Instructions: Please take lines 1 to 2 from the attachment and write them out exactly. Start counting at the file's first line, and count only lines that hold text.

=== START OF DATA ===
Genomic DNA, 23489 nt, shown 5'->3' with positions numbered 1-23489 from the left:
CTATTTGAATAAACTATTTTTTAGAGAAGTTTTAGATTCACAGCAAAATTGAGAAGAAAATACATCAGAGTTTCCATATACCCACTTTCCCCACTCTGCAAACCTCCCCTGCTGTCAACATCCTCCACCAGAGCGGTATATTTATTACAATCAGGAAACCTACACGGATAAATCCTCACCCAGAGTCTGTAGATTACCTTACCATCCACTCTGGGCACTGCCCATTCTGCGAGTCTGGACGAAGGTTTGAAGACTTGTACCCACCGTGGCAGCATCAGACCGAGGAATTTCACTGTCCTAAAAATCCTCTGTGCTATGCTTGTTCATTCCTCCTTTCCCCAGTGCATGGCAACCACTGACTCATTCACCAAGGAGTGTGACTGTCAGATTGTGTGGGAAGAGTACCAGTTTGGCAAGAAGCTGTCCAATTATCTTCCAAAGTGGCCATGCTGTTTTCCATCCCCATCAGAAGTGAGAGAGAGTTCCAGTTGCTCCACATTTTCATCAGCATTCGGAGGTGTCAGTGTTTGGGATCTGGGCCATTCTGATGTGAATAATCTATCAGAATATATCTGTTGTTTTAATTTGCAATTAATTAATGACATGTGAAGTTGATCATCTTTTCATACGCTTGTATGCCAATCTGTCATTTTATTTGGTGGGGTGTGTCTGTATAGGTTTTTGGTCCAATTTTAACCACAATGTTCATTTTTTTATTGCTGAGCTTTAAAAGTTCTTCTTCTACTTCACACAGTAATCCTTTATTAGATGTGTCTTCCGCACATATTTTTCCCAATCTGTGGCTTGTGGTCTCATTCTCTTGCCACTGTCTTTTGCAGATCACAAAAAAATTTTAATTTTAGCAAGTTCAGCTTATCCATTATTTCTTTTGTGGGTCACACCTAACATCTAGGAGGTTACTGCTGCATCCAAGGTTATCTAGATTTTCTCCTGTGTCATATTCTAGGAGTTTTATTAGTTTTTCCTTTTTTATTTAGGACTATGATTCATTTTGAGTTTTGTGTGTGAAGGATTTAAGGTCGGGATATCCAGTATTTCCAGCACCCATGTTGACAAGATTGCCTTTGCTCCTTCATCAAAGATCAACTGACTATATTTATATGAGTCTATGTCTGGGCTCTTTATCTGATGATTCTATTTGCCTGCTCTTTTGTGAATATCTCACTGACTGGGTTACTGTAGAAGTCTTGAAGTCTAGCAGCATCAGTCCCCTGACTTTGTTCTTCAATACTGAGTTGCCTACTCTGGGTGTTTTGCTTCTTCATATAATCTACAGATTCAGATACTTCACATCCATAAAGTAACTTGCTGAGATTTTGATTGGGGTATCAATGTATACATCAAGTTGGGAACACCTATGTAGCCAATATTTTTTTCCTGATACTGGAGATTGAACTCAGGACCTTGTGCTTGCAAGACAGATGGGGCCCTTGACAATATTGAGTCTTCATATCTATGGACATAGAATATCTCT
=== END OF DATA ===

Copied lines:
Genomic DNA, 23489 nt, shown 5'->3' with positions numbered 1-23489 from the left:
CTATTTGAATAAACTATTTTTTAGAGAAGTTTTAGATTCACAGCAAAATTGAGAAGAAAATACATCAGAGTTTCCATATACCCACTTTCCCCACTCTGCAAACCTCCCCTGCTGTCAACATCCTCCACCAGAGCGGTATATTTATTACAATCAGGAAACCTACACGGATAAATCCTCACCCAGAGTCTGTAGATTACCTTACCATCCACTCTGGGCACTGCCCATTCTGCGAGTCTGGACGAAGGTTTGAAGACTTGTACCCACCGTGGCAGCATCAGACCGAGGAATTTCACTGTCCTAAAAATCCTCTGTGCTATGCTTGTTCATTCCTCCTTTCCCCAGTGCATGGCAACCACTGACTCATTCACCAAGGAGTGTGACTGTCAGATTGTGTGGGAAGAGTACCAGTTTGGCAAGAAGCTGTCCAATTATCTTCCAAAGTGGCCATGCTGTTTTCCATCCCCATCAGAAGTGAGAGAGAGTTCCAGTTGCTCCACATTTTCATCAGCATTCGGAGGTGTCAGTGTTTGGGATCTGGGCCATTCTGATGTGAATAATCTATCAGAATATATCTGTTGTTTTAATTTGCAATTAATTAATGACATGTGAAGTTGATCATCTTTTCATACGCTTGTATGCCAATCTGTCATTTTATTTGGTGGGGTGTGTCTGTATAGGTTTTTGGTCCAATTTTAACCACAATGTTCATTTTTTTATTGCTGAGCTTTAAAAGTTCTTCTTCTACTTCACACAGTAATCCTTTATTAGATGTGTCTTCCGCACATATTTTTCCCAATCTGTGGCTTGTGGTCTCATTCTCTTGCCACTGTCTTTTGCAGATCACAAAAAAATTTTAATTTTAGCAAGTTCAGCTTATCCATTATTTCTTTTGTGGGTCACACCTAACATCTAGGAGGTTACTGCTGCATCCAAGGTTATCTAGATTTTCTCCTGTGTCATATTCTAGGAGTTTTATTAGTTTTTCCTTTTTTATTTAGGACTATGATTCATTTTGAGTTTTGTGTGTGAAGGATTTAAGGTCGGGATATCCAGTATTTCCAGCACCCATGTTGACAAGATTGCCTTTGCTCCTTCATCAAAGATCAACTGACTATATTTATATGAGTCTATGTCTGGGCTCTTTATCTGATGATTCTATTTGCCTGCTCTTTTGTGAATATCTCACTGACTGGGTTACTGTAGAAGTCTTGAAGTCTAGCAGCATCAGTCCCCTGACTTTGTTCTTCAATACTGAGTTGCCTACTCTGGGTGTTTTGCTTCTTCATATAATCTACAGATTCAGATACTTCACATCCATAAAGTAACTTGCTGAGATTTTGATTGGGGTATCAATGTATACATCAAGTTGGGAACACCTATGTAGCCAATATTTTTTTCCTGATACTGGAGATTGAACTCAGGACCTTGTGCTTGCAAGACAGATGGGGCCCTTGACAATATTGAGTCTTCATATCTATGGACATAGAATATCTCT